Dramaturgical Analysis, Theatre

on certainty, loss, simplicity and thylacines

Melbourne Fringe Part The Third: Justine Campbell and Sarah Hamiliton’s They saw a Thylacine. Again, artists and audience members, please feel free to comment. 

Artists working without an outside director, it can be so difficult to know if you are hitting your mark. To create alone is to be Alice on her long fall down the rabbit hole with no way of keeping time or knowing how far you have come and at some point you begin to wonder if you will fall right through the centre of the earth and come out the other side, where people walk upside down. Will you even understand each other or will you be too alien for comprehension and spend your life the wrong way up, watching feet traipse past your muddled head? Too dramatic? I just mean that making art without an outside ‘director/observer’ makes it fucking hard to keep perspective. It is easy to mistrust yourself but writer/performers Justine Campbell and Sarah Hamiliton seem to work with complete creative certainty. They appear to know they have created something beautiful and unique that needs no augmentation, no flashy blocking or extravaganza. I felt their faith. From the instant I stepped into their performance space, I knew I was in good hands; that they had a story worth telling and knew how to tell it. This confidence is so rare in a new work.

Thylacine2

They saw a Thylacine is entirely in verse: tense, muscular verse, visceral and Australian, taught and toothy, powered by the rage of the two narrators. These are the final days an exquisite native species and the first days of a new one: an independent female Australian voice. The two stories – of a tracker determined to capture a live beast and the zookeeper of the last captive thylacine – are told from inside a single cage. The audience enters to circus music as the two women, acutely aware of their spectators, eat oranges messily – animalistically – until the juice runs down their arms. Thus, from those first moments, a link is forged in our minds between these women and the animals they watch. They are the side-show and ring-masters all in one. Endangered species.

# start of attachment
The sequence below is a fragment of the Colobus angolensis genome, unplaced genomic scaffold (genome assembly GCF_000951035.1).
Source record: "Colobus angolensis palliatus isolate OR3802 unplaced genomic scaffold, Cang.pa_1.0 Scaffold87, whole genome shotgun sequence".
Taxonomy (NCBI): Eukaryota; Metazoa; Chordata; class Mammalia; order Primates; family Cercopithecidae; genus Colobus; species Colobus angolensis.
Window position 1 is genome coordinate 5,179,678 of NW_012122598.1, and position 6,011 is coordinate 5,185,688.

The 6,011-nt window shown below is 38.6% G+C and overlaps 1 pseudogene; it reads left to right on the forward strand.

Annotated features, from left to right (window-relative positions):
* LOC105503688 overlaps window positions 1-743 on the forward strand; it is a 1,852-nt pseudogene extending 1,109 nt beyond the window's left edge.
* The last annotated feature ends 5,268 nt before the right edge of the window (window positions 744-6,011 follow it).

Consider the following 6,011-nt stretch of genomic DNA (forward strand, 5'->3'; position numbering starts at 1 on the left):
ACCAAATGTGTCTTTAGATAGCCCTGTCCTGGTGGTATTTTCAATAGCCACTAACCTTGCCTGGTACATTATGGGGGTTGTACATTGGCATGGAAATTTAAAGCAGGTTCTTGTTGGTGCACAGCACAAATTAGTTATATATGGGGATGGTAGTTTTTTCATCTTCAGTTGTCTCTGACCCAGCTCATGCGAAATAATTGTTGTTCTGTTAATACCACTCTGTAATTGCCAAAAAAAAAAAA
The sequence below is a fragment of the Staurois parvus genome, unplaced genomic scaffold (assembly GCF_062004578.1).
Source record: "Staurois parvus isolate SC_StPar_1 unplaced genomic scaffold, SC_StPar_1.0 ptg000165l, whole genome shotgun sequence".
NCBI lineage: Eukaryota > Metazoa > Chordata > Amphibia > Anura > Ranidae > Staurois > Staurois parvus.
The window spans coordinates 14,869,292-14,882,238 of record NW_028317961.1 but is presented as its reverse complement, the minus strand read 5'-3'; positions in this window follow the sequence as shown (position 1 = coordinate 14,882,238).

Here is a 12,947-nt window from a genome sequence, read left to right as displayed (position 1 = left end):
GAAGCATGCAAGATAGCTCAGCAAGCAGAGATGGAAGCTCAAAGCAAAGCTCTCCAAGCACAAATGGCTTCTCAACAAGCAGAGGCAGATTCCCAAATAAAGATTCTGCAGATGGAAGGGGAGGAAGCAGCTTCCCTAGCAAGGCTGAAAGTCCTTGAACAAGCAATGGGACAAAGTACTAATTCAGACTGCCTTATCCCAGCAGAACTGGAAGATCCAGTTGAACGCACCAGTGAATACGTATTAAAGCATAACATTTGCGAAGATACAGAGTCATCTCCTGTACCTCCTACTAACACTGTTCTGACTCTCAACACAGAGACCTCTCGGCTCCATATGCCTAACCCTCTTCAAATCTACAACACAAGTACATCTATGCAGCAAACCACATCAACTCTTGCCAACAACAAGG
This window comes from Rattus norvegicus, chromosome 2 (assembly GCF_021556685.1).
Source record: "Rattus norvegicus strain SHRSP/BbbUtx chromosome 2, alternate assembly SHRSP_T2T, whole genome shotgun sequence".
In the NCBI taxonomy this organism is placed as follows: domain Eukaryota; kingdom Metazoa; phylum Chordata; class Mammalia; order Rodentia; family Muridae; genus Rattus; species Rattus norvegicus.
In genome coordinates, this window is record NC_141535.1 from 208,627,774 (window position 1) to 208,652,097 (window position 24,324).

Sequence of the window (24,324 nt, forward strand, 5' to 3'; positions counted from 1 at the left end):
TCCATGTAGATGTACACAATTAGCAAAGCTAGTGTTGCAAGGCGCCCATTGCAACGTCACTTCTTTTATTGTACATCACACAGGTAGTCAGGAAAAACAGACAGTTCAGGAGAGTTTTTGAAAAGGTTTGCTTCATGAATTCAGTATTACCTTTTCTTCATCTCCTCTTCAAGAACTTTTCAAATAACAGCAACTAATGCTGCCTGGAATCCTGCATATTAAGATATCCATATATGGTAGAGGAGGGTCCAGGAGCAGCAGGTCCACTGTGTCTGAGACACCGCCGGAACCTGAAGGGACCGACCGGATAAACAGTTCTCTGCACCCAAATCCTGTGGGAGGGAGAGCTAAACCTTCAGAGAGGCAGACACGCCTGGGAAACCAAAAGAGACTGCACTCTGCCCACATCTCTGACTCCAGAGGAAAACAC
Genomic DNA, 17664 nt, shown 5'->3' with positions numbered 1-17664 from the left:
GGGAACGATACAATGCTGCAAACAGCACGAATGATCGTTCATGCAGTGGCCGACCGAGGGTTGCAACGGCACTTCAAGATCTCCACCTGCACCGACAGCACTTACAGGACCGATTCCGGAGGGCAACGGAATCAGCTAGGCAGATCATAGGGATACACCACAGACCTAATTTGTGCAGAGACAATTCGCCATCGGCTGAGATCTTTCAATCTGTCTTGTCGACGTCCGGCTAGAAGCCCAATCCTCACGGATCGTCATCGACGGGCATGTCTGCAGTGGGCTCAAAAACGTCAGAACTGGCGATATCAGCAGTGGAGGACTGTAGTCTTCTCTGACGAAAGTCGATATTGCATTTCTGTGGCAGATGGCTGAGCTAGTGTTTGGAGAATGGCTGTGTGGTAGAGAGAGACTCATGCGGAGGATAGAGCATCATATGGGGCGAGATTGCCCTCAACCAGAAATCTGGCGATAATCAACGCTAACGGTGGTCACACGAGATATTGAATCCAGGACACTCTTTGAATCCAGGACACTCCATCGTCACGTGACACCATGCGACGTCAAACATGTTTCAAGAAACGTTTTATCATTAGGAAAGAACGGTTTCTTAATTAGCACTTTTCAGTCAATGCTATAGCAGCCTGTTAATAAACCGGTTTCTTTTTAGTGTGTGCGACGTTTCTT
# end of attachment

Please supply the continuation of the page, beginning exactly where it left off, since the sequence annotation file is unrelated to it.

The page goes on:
285748-tasmanian-tiger-thylacine

There were forty seconds of They saw a Thylacine that I didn’t love – that I didn’t spend on the edge of my seat, trying not to breath too loudly incase I broke the spell. Every other second I was so actively loving it that my face was frozen into a manic grin! Those forty seconds for the final forty in which the performers dropped their characters and recited a list of endangered Australian animals and posed the question ‘what’s next’. In telling me what it was for and what moral conclusion to reach, my personal experience and interpretation of their stories seemed minimized. Disregarded. It felt like the most simplistic way to reflect on what had been a beautifully complex and multifaceted hour of completely engrossing storytelling. I knew the death of the thylacine was a tragedy – a preventable one – but I took so much more than these entwined voices.

shot-thylacine

I am so grateful for this work. The last time I saw this duo create together (A donkey and a parrot, written and performed by Hamilton and directed by Campbell) their skill was evident but the outcome was so busy with completing ideas, images and techniques, that the beautiful words became lost. I longed for them to strip back their aesthetic and trust their story and this is exactly what they have done with They saw a Thylacine. This is a mature work. An elegant work. A work of great depth, subtle urgency and quiet strength. A work that deserves a long life.

Couldn’t resist a soundtrack. Also, I am very excited.  A beautiful writer and theatre-maker, Bridget Mackey is going to guest blog a bit later today. She has written a stunning response to Stone’s The Cherry Orchard that deserves to be read. I’m so excited to share it and make Bridget the first of my guest bloggers. Stay tuned. 

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